I’ve always loved monsters. Scary or friendly, gigantic or tiny, ugly or beautiful, it doesn't matter - somehow monsters help make sense of the world. As a child, books such as The World of the Unknown: Monsters (a great primer for any child interested in monsters) and Mysteries, Monsters and Untold Secrets fed my fascination with supernatural and mythological creatures, a fascination that has stayed with me into adulthood. Monsters are a consistent element in my novels: the Tree of Life trilogy is peopled by a cast of monstrous beasts such as the giant Carnifex, the winged Kongamato and the dreaded Malign Sleeper, not to mention the Redeemers who haunt Elowen from the very start of the story. Likewise, dragons, the ogre-like Thyrs and the demon-dog Barghests threaten the heroes of my novel This Sacred Isle.
Monsters appear in the stories of every culture on Earth – we have been plagued by werewolves, centaurs, trolls, ogres, sea monsters and many more. They can manifest our deepest fears –or our deepest wishes; who has not longed to see a fiery dragon racing across the sky? In many mythologies monsters symbolised functions and aspects of humanity or the natural world. Monsters filled unexplored lands – as humans looked at blank spaces on their maps, of the lands beyond their borders, their imaginations created a fantastical menagerie. For example, in medieval times travellers’ tales spoke of dog-headed men and creatures with neither neck nor head, but with a face set into the middle of their chests. There were Amazons, satyrs, mermaids, Manticores – all portrayed in medieval art and literature.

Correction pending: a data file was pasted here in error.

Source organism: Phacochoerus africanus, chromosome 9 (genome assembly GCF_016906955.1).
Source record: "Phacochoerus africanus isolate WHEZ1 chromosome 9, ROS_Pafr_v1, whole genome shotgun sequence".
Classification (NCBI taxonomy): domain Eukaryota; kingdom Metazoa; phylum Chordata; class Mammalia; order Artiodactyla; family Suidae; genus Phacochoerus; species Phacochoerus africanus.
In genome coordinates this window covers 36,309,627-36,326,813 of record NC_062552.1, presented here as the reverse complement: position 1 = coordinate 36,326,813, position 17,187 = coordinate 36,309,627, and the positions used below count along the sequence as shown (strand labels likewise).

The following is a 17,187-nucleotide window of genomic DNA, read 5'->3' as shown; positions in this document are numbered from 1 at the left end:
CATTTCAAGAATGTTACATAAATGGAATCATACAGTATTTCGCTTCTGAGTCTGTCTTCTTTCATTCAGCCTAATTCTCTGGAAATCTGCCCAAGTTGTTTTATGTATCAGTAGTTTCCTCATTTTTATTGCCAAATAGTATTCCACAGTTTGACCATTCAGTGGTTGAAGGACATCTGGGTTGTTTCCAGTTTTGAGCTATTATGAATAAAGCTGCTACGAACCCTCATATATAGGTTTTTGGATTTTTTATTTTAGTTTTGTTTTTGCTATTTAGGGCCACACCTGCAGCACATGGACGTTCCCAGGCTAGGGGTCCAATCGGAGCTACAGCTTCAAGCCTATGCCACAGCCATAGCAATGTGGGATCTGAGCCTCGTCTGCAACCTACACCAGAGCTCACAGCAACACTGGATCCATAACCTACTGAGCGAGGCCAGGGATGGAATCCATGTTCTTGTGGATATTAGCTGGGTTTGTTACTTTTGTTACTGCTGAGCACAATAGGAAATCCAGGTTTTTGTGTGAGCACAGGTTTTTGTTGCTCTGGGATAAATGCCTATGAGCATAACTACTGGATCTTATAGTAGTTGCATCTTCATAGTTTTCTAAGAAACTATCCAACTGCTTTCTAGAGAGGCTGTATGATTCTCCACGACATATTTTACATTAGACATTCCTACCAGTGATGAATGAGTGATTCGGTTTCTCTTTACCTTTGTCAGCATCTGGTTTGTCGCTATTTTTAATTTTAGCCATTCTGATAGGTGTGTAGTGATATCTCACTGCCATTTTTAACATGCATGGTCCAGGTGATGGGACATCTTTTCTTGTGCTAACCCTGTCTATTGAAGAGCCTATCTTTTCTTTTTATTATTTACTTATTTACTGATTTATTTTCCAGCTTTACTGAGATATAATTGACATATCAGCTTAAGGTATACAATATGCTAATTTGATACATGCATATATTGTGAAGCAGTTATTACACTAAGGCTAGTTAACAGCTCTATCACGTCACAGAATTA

The tradition portraying monsters in art continued – some powerful examples include Apollo and Python by J.M.W Turner, The Colossus by Francisco de Goya and the myriad of beings in The Garden of Earthly Delights by Hieronymus Bosch. And this has continued into our own times, with monsters regular features of our books, films, television and games. Monsters might frighten, amuse or entertain, but they remain a constant feature of our imaginations.
In this post, I want to discuss three of my favourite monsters. Of course, choosing just three is very difficult but if I tried to write about all my favourite monsters, this post would be endless! Some honourable mentions must go to Dracula, Medusa, the Minotaur and of course Talos (the giant bronze automaton so brilliantly created for the film Jason and the Argonauts).
Balrog - from The Lord of the Rings
I’ve posted before about the influence J.R.R Tolkien has had upon my writing and how reading the Lord of the Rings for the first time had an enormous impact on me. Many strange beings – good and evil – populate Middle-earth, and one that always intrigued me most was the Balrog, who attacks the fellowship in the Mines of Moria in one of the most memorable scenes in the whole book.